Last winter, the basic hypothesis of doctors, epidemiologists, virologists, and economists was that the COVID-19 pandemic would predominate and that economic, social, and political conditions would depend absolutely on the public health framework.

That was understandable as the pandemic, following a relatively calm but quite active summer, had reappeared more forcefully. The number of confirmed cases and victims had multiplied and restrictions were reinstituted.

In December, nobody could have predicted with any certainty the adequacy of supply and the evolution of vaccines. Moreover, no one could project the level of protection they offer and so nobody knew when a wall of immunity might be effectively built.

However, the economy and society had in some sense begun developing defences and adapting accordingly.

Tele-work was becoming predominant. Alternate modes of production and of providing services did not leave markets and supply chains inert.

Commerce was now finding ways to meet the challenge of the public health crisis and society seemed to be largely absorbing restrictive measures and abiding by protective measures en masse, even as it declared its desire to move forward and its hope that it would prevail over the fear and horror of the pandemic.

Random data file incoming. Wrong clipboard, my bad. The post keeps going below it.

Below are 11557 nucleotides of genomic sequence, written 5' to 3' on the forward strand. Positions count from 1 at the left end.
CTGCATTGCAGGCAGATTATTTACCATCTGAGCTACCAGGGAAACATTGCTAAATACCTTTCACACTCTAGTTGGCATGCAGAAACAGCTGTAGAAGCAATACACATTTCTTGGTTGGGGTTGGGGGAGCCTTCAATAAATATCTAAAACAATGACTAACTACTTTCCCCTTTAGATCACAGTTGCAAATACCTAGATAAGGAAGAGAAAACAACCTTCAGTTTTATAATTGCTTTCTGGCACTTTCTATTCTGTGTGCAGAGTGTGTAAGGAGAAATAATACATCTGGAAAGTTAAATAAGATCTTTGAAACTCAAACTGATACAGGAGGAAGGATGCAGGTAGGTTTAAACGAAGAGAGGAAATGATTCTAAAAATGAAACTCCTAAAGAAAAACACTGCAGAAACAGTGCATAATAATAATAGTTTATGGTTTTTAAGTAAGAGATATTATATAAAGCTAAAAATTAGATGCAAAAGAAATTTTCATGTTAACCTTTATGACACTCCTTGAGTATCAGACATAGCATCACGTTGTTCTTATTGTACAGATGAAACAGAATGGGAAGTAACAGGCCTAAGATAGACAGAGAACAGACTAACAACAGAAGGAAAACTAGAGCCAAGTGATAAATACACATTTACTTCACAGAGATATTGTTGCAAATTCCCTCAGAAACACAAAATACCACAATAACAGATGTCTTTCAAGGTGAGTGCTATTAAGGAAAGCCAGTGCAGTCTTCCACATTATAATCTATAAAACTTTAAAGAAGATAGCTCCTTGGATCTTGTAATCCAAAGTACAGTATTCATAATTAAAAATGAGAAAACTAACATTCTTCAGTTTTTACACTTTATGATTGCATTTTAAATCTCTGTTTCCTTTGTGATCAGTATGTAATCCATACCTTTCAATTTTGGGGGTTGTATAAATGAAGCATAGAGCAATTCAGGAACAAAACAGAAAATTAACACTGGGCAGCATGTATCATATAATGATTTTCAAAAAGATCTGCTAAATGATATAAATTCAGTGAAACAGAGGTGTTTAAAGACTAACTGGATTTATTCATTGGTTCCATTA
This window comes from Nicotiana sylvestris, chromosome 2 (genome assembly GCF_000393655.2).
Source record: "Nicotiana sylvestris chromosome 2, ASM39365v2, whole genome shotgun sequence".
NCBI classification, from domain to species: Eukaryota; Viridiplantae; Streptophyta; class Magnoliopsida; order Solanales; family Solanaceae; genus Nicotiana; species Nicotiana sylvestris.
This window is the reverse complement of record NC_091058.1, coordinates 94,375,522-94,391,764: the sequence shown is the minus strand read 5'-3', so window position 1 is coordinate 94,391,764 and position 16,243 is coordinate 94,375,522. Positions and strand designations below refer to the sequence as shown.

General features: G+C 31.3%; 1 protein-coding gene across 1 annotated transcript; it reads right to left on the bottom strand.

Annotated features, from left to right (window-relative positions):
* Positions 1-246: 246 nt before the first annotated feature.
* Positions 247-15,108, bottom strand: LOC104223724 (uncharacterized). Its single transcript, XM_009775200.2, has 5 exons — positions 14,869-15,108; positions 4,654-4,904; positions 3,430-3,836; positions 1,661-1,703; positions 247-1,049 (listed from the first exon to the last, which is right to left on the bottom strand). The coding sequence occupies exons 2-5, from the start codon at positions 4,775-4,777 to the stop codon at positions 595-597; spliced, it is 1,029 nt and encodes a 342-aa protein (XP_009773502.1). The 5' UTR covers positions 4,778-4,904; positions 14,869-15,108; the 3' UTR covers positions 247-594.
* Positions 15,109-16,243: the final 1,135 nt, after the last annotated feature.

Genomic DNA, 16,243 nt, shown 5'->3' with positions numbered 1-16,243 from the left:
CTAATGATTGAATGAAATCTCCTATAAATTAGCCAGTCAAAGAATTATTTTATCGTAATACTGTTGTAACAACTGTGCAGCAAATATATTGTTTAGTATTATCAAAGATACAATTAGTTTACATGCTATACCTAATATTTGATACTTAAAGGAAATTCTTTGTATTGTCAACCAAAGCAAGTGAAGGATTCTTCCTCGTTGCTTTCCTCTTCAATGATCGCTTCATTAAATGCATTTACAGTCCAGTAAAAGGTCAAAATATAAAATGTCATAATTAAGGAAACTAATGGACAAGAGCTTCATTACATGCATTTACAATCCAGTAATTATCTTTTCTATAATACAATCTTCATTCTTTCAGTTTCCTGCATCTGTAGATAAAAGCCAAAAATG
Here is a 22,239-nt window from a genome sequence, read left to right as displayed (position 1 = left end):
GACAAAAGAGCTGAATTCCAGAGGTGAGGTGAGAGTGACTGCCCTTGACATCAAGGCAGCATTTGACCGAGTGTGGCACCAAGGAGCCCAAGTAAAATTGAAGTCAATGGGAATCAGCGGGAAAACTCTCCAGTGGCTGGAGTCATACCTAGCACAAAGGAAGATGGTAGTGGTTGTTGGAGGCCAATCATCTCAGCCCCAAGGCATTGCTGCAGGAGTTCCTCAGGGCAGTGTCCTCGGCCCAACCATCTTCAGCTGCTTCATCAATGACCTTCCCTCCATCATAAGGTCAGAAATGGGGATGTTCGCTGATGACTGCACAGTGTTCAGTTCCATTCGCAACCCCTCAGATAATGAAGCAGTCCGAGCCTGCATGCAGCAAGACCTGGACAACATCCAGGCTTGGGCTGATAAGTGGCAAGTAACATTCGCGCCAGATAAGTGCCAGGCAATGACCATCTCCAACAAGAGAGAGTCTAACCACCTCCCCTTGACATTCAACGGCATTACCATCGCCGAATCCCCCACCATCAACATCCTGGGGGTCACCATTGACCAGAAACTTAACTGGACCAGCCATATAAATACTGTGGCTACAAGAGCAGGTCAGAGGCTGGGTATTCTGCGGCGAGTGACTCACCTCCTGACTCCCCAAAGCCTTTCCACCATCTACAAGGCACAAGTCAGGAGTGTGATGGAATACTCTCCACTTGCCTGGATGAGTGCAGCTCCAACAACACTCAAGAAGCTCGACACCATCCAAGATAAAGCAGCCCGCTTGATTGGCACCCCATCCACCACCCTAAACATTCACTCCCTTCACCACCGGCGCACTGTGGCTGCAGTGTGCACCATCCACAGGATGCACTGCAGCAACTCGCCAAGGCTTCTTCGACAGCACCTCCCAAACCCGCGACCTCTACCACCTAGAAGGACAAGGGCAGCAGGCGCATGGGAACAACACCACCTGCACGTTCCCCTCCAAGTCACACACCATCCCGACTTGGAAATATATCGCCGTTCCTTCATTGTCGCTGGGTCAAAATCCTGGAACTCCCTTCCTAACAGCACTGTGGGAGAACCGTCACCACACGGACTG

At that point the consensus was that vaccines and mass vaccination would be the solution. Based on that projection, expectations of a gradual return of all activities grew despite the still predominant bleak scenarios, insecurity, and the difficulties that analysts faced in dynamically recording how the situation was evolving.

That explains the pessimism of economists.

Anthropologists, on the contrary, after the pandemic had raged for a year, began projecting a dynamic recovery of societies once they felt relatively safe. They reminded us that pandemics are followed by an explosion of activity as citizens are freed from a cycle of suppressed desires.

Six months later, we can safely conclude that economists’ projections failed because their scenarios were structurally flawed and because they viewed the public health crisis in a static manner.

Projections of a six to nine percentage point decline in GDP in the first quarter of 2021 proved to be erroneous. Projections for the second quarter exceed all expectation and analysts now believe that economic growth can exceed five percentage points.

Now, we can certainly conclude that the path of vaccination was the right one as it builds, albeit belatedly, a wall of immunity. Active citizens have flooded the streets and are eager to seize the opportunity to restart their lives in post-pandemic conditions.

If the current public health trends continue, if the EU Pandemic Recovery Fund comes into full swing, and if investment initiatives through state-sponsored programmes and private initiatives that are under way proceed, the picture will swiftly improve.

Jobs will be created, income will be better distributed, the consumption of goods and services will grow, and the conditions will bring a drop in unemployment.

Obviously, political developments will be dynamically affected. Nothing will be the same after this summer.

Those who still peddle disaster scenarios are by all appearances off the mark. They must re-evaluate their stance and behaviour.